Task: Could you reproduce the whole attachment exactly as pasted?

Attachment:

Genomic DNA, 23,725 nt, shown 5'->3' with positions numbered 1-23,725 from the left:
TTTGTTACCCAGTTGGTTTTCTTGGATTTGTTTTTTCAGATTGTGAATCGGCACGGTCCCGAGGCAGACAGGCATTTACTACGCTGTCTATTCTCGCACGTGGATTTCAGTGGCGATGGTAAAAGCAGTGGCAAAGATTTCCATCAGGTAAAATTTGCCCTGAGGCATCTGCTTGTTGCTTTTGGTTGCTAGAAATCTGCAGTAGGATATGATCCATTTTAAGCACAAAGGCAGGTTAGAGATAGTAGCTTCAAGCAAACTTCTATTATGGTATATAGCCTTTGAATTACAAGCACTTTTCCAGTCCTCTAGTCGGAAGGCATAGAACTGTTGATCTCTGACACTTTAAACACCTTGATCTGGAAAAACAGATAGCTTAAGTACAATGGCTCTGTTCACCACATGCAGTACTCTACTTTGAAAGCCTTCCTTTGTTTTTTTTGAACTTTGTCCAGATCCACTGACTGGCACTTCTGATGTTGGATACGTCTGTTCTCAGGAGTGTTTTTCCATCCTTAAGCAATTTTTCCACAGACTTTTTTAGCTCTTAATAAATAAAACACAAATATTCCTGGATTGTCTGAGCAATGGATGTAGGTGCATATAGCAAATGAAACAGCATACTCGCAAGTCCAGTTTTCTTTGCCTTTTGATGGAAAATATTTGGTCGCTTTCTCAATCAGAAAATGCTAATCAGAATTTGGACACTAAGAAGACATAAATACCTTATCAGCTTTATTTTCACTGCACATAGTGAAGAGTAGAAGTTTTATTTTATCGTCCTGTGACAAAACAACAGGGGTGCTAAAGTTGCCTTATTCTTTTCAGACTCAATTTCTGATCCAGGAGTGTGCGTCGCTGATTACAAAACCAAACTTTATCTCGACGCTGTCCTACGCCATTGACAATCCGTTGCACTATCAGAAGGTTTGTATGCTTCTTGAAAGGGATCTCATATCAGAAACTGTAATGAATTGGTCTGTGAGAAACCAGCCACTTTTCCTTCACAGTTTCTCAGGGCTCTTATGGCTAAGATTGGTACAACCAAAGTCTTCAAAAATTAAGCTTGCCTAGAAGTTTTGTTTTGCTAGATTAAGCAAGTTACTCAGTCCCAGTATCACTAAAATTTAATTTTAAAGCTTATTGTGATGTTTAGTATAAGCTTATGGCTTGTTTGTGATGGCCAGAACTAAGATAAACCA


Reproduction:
Genomic DNA, 23,725 nt, shown 5'->3' with positions numbered 1-23,725 from the left:
TTTGTTACCCAGTTGGTTTTCTTGGATTTGTTTTTTCAGATTGTGAATCGGCACGGTCCCGAGGCAGACAGGCATTTACTACGCTGTCTATTCTCGCACGTGGATTTCAGTGGCGATGGTAAAAGCAGTGGCAAAGATTTCCATCAGGTAAAATTTGCCCTGAGGCATCTGCTTGTTGCTTTTGGTTGCTAGAAATCTGCAGTAGGATATGATCCATTTTAAGCACAAAGGCAGGTTAGAGATAGTAGCTTCAAGCAAACTTCTATTATGGTATATAGCCTTTGAATTACAAGCACTTTTCCAGTCCTCTAGTCGGAAGGCATAGAACTGTTGATCTCTGACACTTTAAACACCTTGATCTGGAAAAACAGATAGCTTAAGTACAATGGCTCTGTTCACCACATGCAGTACTCTACTTTGAAAGCCTTCCTTTGTTTTTTTTGAACTTTGTCCAGATCCACTGACTGGCACTTCTGATGTTGGATACGTCTGTTCTCAGGAGTGTTTTTCCATCCTTAAGCAATTTTTCCACAGACTTTTTTAGCTCTTAATAAATAAAACACAAATATTCCTGGATTGTCTGAGCAATGGATGTAGGTGCATATAGCAAATGAAACAGCATACTCGCAAGTCCAGTTTTCTTTGCCTTTTGATGGAAAATATTTGGTCGCTTTCTCAATCAGAAAATGCTAATCAGAATTTGGACACTAAGAAGACATAAATACCTTATCAGCTTTATTTTCACTGCACATAGTGAAGAGTAGAAGTTTTATTTTATCGTCCTGTGACAAAACAACAGGGGTGCTAAAGTTGCCTTATTCTTTTCAGACTCAATTTCTGATCCAGGAGTGTGCGTCGCTGATTACAAAACCAAACTTTATCTCGACGCTGTCCTACGCCATTGACAATCCGTTGCACTATCAGAAGGTTTGTATGCTTCTTGAAAGGGATCTCATATCAGAAACTGTAATGAATTGGTCTGTGAGAAACCAGCCACTTTTCCTTCACAGTTTCTCAGGGCTCTTATGGCTAAGATTGGTACAACCAAAGTCTTCAAAAATTAAGCTTGCCTAGAAGTTTTGTTTTGCTAGATTAAGCAAGTTACTCAGTCCCAGTATCACTAAAATTTAATTTTAAAGCTTATTGTGATGTTTAGTATAAGCTTATGGCTTGTTTGTGATGGCCAGAACTAAGATAAACCA